Ten years ago pianist Elizabeth Buccheri helped establish the chamber series at North Park College, which has considerably enriched musical life in the city's northwest corner. Now, many happy and edifying concerts later, some of the series's participants--including members of the Chicago Symphony Orchestra and the Vermeer Quartet--are back to celebrate its remarkable success. The music for the reunion is appropriately festive: the three hefty pieces are meant to convey esprit de corps as well as joie de vivre. Mozart's Serenade for Winds, a representative of the divertimento, a peculiarly Salzburg genre invented for that town's leisure class, is a top-notch medley of dance tunes. Its sunny, serene outlook is echoed in the Quintet for Strings op. 18, a deftly arranged, uncomplicated delight written by precocious Mozart wannabe Mendelssohn, the precocious Mozart wannabe when he was 17, to one-up his most admired predecessor. Currents of anxiety run beneath the clear, crisp surface of Walter Piston's Divertimento for Nine Instruments (1946), the evening's third selection, to be conducted by Buccheri. The Piston piece is an almost textbook-perfect postmodernist comment on the crowdpleasing divertimento genre. Tonight, 8:15 PM; lecture hall auditorium, North Park College, Foster and Kedzie; 583-2700, ext 4300.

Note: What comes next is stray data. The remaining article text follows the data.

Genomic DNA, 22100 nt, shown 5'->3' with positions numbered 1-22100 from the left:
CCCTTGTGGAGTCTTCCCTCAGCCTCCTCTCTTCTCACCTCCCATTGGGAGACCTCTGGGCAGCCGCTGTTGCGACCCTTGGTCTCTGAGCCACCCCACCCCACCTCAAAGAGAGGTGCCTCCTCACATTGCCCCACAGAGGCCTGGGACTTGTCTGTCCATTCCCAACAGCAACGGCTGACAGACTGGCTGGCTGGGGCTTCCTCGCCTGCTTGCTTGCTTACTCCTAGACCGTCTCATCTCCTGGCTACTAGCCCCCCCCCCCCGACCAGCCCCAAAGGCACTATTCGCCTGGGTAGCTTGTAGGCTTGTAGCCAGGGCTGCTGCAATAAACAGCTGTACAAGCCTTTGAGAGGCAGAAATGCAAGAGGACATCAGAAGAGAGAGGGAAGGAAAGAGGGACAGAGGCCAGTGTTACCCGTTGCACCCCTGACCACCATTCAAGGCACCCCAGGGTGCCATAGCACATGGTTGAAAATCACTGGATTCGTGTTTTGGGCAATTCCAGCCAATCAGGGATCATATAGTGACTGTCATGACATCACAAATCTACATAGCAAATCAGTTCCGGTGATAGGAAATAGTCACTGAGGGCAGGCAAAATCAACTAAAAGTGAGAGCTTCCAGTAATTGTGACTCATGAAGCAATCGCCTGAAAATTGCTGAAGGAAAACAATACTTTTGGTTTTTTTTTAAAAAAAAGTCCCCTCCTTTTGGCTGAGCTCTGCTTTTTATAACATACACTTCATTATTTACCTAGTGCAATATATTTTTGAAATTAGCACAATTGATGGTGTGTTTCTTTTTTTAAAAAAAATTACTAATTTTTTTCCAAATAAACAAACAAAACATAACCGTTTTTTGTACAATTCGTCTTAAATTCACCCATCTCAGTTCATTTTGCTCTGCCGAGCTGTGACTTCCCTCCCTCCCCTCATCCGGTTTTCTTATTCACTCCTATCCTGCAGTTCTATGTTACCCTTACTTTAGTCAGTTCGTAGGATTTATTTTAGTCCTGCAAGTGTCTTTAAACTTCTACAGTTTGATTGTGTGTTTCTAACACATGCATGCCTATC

Art accompanying story in printed newspaper (not available in this archive): photo/P. Wigand.